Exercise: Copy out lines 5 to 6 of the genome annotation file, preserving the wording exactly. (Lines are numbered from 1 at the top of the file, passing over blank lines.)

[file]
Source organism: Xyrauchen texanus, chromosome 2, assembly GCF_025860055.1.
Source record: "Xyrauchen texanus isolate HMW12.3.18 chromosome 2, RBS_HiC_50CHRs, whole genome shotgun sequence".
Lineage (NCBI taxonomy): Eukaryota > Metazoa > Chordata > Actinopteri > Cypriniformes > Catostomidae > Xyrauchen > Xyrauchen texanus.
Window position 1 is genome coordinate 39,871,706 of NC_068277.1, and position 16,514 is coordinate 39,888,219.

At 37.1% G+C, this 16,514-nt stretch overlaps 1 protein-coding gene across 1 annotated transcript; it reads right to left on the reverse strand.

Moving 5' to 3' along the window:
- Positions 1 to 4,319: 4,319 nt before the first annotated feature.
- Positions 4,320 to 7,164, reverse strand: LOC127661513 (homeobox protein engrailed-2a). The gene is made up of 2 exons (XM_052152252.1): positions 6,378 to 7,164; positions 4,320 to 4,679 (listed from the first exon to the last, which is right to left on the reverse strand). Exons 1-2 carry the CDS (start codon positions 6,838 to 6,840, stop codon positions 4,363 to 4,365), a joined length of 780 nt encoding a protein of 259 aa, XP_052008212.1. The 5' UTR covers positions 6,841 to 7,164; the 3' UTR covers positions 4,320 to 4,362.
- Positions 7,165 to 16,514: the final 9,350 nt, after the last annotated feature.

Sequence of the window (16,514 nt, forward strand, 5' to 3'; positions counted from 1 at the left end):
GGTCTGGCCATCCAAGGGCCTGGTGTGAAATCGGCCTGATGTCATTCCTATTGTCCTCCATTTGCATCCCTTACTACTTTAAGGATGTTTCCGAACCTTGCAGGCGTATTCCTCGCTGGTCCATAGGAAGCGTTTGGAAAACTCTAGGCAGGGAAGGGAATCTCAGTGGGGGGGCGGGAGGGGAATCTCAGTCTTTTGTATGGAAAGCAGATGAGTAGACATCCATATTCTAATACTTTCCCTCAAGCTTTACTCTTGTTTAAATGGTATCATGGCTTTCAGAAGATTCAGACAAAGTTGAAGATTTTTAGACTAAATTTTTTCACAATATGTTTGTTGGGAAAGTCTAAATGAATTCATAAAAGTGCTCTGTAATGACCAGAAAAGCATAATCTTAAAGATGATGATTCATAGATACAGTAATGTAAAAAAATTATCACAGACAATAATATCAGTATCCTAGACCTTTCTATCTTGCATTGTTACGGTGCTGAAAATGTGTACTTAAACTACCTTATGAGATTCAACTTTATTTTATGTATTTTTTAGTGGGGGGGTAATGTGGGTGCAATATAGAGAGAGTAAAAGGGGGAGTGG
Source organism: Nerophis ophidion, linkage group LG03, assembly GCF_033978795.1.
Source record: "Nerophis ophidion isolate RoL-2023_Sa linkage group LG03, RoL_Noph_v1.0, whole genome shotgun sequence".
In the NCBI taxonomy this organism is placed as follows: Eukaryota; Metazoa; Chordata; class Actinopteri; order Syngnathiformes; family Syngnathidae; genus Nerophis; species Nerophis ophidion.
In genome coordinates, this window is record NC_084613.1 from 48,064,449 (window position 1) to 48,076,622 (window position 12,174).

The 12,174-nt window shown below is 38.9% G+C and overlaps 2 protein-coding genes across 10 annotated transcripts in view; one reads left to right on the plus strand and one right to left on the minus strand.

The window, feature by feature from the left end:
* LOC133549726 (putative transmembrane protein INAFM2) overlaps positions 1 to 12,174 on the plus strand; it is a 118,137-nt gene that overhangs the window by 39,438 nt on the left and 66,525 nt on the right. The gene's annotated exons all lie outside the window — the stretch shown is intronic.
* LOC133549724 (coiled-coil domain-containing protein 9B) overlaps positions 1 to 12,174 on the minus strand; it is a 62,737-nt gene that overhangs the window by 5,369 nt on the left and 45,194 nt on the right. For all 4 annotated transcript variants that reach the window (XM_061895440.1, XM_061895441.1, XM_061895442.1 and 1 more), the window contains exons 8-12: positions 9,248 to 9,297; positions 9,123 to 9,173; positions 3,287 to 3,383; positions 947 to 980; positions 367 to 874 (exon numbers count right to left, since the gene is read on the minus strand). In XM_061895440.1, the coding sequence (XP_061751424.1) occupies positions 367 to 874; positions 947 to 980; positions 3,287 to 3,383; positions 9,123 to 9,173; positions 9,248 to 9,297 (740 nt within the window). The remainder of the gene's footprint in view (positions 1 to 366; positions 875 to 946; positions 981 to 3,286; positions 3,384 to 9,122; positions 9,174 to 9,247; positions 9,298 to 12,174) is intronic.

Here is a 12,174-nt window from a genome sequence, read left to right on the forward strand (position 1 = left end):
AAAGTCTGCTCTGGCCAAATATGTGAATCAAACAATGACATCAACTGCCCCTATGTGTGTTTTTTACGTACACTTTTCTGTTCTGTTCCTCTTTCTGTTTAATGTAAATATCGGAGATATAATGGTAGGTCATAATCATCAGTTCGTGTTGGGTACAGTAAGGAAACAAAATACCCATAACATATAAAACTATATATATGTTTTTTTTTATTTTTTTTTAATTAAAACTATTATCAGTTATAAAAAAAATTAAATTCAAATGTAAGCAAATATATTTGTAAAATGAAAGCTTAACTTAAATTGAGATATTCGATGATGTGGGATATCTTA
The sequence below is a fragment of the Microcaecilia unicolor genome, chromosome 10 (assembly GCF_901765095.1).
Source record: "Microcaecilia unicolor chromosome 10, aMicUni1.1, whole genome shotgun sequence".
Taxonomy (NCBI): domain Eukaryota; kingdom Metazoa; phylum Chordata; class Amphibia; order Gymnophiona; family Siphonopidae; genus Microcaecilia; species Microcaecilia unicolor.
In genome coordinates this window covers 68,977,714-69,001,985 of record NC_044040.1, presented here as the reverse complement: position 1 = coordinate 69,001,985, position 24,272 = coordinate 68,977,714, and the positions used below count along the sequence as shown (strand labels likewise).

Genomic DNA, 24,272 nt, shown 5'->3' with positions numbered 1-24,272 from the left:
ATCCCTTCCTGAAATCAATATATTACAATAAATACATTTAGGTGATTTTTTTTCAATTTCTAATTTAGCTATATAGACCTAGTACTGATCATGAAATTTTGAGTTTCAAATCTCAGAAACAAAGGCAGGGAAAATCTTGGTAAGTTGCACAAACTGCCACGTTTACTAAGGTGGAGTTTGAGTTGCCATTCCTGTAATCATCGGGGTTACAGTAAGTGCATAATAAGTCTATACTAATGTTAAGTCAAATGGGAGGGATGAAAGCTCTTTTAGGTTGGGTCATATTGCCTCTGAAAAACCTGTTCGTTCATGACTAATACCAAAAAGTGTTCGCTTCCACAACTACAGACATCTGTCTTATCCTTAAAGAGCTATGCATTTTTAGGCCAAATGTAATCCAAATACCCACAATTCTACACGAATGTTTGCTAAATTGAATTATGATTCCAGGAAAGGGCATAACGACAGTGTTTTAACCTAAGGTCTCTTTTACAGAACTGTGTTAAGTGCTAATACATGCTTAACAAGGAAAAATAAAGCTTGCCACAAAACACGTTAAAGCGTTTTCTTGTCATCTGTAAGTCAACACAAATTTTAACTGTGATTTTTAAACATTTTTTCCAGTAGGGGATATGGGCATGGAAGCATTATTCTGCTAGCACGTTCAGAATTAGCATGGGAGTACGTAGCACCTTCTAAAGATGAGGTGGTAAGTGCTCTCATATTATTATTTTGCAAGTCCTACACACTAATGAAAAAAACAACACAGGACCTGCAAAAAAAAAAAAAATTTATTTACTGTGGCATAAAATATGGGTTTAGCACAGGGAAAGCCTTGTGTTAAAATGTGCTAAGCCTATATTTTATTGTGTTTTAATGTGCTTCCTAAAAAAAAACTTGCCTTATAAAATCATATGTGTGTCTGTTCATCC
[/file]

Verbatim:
At 37.1% G+C, this 16,514-nt stretch overlaps 1 protein-coding gene across 1 annotated transcript; it reads right to left on the reverse strand.

Moving 5' to 3' along the window: